Sermon Commentary for Sunday, June 26, 2022
2 Kings 2:1-2, 6-14 Commentary
There’s no getting around it: this is a very curious story. It’s also a story with some good old-fashioned suspense, a bit of intrigue, and some humor. The writer tips off us readers right from the get-go of verse 1 to say that Elijah was departing via a whirlwind. The way the writer just drops in that startling little detail lets you know he was writing this for people already well-acquainted with how the great prophet Elijah departed this earth.
After all, if you are addressing a group of people who have no idea that John F. Kennedy was assassinated in 1963, then you are unlikely to begin by saying, “So anyway, on the day when Kennedy was shot . . .” If you did that in front of people who have no idea he had died terribly, they’d stop you and say, “Whoa, wait a second—Kennedy was killed?! When did that happen?”
But you sense here that no one reading 2 Kings 2 had that reaction—they knew how this story ended already and so the author is filling in the details of the final days of the great prophet. Maybe that is the part of the story that was less familiar.
And it is a funny little story. Elijah keeps trying to take leave of Elisha and Elisha keeps insisting he’d not hear of it. No way was he going to miss spending his master’s last minutes with him. It happens three times in a row in identical language. Was Elijah testing Elisha’s faithfulness? Was he trying to spare him a tearful farewell? Was Elijah himself a little confused as to what he was supposed to do?
The text offers nary a clue. Instead we just get this sequence of vignettes with Elijah shooing Elisha away, Elisha coming along anyway, a group of prophets informing Elisha of Elijah’s imminent departure, and Elisha’s then shushing up those prophets as something he just didn’t care to go in to. Maybe it was too painful for Elisha. He obviously loves his master, as is clear at the end of the story when he cries out to him “My father! My father!”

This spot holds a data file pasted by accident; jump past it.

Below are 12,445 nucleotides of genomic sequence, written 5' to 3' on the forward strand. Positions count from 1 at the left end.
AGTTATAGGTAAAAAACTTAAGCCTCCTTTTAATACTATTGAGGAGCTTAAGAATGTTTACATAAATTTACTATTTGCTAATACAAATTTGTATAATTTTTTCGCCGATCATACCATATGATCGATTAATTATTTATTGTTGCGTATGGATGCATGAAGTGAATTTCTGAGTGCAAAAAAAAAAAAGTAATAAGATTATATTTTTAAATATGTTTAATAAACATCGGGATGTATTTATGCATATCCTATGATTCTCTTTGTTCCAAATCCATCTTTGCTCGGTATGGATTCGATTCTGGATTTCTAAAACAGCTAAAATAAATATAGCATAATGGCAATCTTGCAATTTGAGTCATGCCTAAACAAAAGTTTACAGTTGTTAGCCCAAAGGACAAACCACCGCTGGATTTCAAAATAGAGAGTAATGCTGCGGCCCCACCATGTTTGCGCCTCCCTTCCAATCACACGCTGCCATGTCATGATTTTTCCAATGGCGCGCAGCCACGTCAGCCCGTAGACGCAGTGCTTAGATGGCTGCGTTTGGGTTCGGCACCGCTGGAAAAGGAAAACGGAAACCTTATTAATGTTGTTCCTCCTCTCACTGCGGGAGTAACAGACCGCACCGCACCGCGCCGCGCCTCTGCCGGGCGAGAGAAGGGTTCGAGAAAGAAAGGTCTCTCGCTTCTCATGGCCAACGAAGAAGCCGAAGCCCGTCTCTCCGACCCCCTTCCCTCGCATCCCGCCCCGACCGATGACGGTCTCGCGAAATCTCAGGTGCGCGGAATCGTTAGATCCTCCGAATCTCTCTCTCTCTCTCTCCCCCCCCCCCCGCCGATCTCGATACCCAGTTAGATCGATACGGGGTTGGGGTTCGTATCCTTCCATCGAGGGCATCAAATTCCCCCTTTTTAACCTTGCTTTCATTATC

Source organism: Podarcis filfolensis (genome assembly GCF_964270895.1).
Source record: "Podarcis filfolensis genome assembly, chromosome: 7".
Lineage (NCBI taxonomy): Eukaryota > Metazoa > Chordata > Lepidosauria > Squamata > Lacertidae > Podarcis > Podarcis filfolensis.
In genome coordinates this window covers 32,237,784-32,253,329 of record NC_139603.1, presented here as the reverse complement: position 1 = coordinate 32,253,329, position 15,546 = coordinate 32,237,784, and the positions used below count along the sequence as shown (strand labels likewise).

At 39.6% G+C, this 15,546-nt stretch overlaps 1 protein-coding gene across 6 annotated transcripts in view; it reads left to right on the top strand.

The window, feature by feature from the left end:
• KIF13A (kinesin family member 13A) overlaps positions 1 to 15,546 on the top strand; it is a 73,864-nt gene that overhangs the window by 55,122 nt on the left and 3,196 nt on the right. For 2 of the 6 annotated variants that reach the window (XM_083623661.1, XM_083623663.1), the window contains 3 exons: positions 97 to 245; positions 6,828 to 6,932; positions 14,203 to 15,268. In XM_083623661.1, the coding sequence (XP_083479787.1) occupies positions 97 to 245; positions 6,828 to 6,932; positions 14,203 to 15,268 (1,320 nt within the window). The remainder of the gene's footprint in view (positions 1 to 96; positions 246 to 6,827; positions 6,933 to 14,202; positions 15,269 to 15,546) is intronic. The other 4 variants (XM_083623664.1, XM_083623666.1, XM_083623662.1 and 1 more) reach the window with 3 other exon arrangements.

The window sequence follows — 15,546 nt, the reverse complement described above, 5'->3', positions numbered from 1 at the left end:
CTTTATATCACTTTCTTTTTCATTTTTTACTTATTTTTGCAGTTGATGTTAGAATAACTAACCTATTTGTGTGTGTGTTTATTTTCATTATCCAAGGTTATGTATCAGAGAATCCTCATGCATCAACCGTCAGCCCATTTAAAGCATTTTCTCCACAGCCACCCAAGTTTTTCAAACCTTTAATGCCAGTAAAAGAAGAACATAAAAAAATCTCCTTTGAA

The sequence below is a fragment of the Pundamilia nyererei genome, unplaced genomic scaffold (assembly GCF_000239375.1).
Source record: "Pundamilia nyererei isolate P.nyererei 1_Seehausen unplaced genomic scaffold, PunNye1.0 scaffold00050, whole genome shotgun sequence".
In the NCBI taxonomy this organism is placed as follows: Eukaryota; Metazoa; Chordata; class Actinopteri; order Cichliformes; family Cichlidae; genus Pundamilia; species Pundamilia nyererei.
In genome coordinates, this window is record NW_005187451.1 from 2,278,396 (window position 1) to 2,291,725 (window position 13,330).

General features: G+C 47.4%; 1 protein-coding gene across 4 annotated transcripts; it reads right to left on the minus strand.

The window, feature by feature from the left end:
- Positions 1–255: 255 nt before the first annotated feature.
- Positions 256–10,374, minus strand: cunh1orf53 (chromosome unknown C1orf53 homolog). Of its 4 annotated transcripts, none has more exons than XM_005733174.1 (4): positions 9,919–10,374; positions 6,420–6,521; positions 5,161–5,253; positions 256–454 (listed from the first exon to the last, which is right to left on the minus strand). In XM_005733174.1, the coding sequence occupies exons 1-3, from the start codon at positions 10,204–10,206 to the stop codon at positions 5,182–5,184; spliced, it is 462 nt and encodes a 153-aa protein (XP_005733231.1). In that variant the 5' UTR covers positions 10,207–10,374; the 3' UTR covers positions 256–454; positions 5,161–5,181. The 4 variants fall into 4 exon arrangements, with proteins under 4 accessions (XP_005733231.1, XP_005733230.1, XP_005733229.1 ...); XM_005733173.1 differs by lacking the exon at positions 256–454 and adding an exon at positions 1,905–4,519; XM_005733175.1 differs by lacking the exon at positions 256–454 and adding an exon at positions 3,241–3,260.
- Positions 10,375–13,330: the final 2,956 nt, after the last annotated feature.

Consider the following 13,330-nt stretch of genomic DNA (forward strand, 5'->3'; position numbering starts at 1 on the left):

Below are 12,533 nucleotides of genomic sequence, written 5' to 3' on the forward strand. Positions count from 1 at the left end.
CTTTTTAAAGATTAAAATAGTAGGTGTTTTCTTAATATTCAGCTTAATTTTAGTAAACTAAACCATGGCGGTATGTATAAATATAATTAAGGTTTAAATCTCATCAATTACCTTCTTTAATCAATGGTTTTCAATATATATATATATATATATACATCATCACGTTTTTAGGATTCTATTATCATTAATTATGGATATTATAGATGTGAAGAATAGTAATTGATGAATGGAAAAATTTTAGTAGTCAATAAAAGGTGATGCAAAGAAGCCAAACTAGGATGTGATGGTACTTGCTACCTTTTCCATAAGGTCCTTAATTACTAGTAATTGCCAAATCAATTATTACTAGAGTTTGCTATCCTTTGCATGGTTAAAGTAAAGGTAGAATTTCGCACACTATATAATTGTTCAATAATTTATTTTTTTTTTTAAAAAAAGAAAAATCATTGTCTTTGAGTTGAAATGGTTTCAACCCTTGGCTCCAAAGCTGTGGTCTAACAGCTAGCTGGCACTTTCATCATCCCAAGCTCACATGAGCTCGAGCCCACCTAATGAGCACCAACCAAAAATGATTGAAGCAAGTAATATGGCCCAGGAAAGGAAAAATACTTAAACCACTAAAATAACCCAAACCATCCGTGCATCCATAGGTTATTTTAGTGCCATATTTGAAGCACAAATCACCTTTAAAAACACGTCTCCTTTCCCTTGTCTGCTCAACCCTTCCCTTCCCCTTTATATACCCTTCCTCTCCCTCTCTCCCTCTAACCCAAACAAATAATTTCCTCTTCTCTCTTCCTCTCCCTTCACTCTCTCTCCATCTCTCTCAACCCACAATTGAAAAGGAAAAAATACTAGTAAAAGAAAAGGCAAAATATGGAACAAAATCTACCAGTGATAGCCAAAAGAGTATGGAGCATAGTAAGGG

So weaving in and through this repetitive tale are two servants of God who really love each other and care for each other. For his part, Elijah has one last divine miracle up his sleeve as he snaps the Jordan with his coat only to have it part for him. And then he asks what he can do for Elisha, who asks to be made just like his master Elijah only more so.
Next thing you know we get this fiery display from heaven that about blinds and disorients all who saw it and when the fire and wind and dust had cleared, Elijah was just gone. Elisha then as much as says, “Well, let’s see if God has given me any of my master’s moxie” and so repeats the little trick of parting the Jordan River and once that actually works, everyone knows Elisha is God’s anointed heir for the great prophet.
Still, the company of prophets wants to make really sure that shifting their allegiance to Elisha is a good thing to do so they sent out a search-and-rescue party for Elijah just in case that whole fiery chariot thing had been a mirage such that Elijah was wandering lost somewhere. They don’t find him, of course, prompting Elisha to utter the ancient equivalent of “Duh! Told you he was gone!” And from that point on and in upcoming chapters Elisha becomes the center of attention and the source of a whole bunch of miracles, some of which will tend to be on the small and mundane side of things (getting an axe head to float, fixing a badly prepared soup) and some of which will be quite amazingly spectacular indeed.